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Hong Kong economy may enter technical recession: HKSAR chief executive

2019-10-29 16:08

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HONG KONG, Oct. 29 (Xinhua) -- Chief Executive of China's Hong Kong Special Administrative Region (HKSAR) Carrie Lam said on Tuesday that Hong Kong's economy may enter a technical recession and record a negative full-year growth for 2019, calling for ending violence soon and starting afresh for Hong Kong's future.

The HKSAR government's economic advisers are scheduled to publish on Thursday the advance estimates on Hong Kong's economic growth in the third quarter of 2019. If the quarter-on-quarter economic growth in the third quarter turns out to be negative, together with the negative growth in the second quarter, it will indicate that Hong Kong's economy is entering a technical recession, Lam told media before attending the HKSAR Executive Council meeting on Tuesday morning.

In August, the HKSAR government revised downward the real economic growth forecast for 2019 as a whole to 0 to 1 percent, from an earlier estimate of 2 to 3 percent.

However, it is now estimated that the full-year growth for 2019 can barely achieve the revised forecast and is likely to be negative, Lam said, adding that "the situation is very serious."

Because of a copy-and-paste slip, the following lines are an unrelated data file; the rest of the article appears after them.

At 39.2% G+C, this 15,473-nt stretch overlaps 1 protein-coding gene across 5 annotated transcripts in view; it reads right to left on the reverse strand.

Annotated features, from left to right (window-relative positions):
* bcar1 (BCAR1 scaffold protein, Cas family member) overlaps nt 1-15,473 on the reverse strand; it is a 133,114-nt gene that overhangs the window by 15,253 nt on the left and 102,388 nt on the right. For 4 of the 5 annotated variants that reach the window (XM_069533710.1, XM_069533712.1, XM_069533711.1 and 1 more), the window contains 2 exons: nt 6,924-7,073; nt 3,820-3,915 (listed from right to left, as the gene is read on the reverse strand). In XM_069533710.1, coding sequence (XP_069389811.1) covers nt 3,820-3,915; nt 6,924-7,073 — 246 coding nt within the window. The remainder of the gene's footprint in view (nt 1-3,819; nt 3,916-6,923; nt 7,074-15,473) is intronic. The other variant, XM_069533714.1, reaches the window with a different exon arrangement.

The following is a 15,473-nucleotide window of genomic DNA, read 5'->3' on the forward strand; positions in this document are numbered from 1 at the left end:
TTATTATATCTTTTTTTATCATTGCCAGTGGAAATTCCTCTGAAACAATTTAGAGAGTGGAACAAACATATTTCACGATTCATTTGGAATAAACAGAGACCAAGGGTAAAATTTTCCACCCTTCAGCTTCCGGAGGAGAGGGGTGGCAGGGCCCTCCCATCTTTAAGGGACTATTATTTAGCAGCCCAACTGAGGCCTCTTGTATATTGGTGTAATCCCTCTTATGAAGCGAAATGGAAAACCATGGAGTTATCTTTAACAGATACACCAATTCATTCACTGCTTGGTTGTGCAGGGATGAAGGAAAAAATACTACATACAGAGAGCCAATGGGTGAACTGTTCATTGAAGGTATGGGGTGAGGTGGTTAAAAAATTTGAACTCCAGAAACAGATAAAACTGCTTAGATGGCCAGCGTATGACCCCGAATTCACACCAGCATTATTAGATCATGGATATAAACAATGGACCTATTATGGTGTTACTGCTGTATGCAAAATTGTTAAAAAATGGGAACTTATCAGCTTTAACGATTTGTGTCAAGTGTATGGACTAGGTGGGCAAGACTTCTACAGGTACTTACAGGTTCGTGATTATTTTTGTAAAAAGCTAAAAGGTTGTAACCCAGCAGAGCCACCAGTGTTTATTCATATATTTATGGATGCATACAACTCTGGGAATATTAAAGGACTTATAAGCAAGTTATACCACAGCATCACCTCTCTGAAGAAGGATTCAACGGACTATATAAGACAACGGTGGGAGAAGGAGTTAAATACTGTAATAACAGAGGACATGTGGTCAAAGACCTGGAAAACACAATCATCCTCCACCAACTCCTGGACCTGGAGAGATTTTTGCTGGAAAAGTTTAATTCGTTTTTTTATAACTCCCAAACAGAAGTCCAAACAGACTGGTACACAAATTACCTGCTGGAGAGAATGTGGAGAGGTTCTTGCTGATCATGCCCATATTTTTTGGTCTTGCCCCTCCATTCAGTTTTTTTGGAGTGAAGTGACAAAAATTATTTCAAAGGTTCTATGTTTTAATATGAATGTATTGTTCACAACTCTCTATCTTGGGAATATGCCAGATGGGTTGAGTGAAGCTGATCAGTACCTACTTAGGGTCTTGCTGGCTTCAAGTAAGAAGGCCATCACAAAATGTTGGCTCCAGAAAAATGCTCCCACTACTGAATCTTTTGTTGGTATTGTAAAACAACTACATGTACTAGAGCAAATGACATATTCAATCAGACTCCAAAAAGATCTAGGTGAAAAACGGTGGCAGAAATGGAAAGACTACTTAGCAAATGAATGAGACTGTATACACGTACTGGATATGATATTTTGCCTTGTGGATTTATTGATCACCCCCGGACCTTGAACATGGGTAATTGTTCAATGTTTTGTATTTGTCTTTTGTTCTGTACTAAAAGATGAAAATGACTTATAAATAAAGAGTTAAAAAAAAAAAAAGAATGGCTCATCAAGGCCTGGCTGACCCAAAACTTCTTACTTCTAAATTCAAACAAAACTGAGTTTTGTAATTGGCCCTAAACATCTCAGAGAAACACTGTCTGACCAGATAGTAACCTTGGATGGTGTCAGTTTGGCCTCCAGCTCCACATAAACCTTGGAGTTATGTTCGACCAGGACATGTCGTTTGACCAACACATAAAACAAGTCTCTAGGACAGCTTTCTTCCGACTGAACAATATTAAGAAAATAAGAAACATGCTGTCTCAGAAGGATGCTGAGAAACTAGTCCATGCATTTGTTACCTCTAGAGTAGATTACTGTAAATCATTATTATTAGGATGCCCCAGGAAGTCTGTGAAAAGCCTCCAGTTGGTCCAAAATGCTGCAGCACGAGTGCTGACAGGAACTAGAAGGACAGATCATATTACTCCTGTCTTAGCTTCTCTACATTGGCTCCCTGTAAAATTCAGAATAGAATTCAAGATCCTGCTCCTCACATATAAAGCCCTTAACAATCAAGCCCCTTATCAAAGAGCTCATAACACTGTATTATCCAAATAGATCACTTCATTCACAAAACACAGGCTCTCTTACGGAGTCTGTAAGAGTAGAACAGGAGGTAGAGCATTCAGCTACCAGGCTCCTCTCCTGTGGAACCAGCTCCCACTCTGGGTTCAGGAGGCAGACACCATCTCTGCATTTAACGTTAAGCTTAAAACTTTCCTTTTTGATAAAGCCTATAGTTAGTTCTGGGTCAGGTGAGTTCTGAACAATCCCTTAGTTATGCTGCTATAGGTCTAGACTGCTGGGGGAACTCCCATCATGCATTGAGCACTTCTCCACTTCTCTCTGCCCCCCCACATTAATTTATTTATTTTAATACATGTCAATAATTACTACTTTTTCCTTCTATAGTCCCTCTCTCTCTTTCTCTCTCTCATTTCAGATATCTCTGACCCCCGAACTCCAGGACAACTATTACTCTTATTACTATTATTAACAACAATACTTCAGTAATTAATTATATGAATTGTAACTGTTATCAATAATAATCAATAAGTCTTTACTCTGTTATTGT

Lam said the HKSAR government will closely monitor the economic downturn and take measures when needed.

The HKSAR government has announced three rounds of economic relief measures since August, Lam pointed out, adding that these measures, costing a total of over 20 billion Hong Kong dollars (about 2.55 billion U.S. dollars), are very targeted, especially for the sectors of tourism, retailing, logistics and transportation.

She pledged to continue listening to the advice of different sectors and consider introducing more measures.

The chief executive emphasized that ending violence and restoring order is the premise for Hong Kong to get out of the current economic and political impasse, as well as the common aspiration of people in Hong Kong.

"The situation we are now facing is anti-government violence, so the most effective solution is to tackle the violence head-on," she said. "Until and unless we tackle the violence and put an end to it, it is very difficult to continue the political dialogue that we have done."

"Now is really the time to put in all our efforts to say 'no' to violence," Lam said. "If there are a large number of people legitimizing the violence, or even glorifying the violence, I'm afraid it will make it even more difficult for us to tackle this situation."

When calmness is restored in the community, the HKSAR government will introduce more measures to boost Hong Kong's economic growth and competitiveness, Lam said.

"We hope this day will come sooner so that we can start afresh together for the future of Hong Kong," she added.
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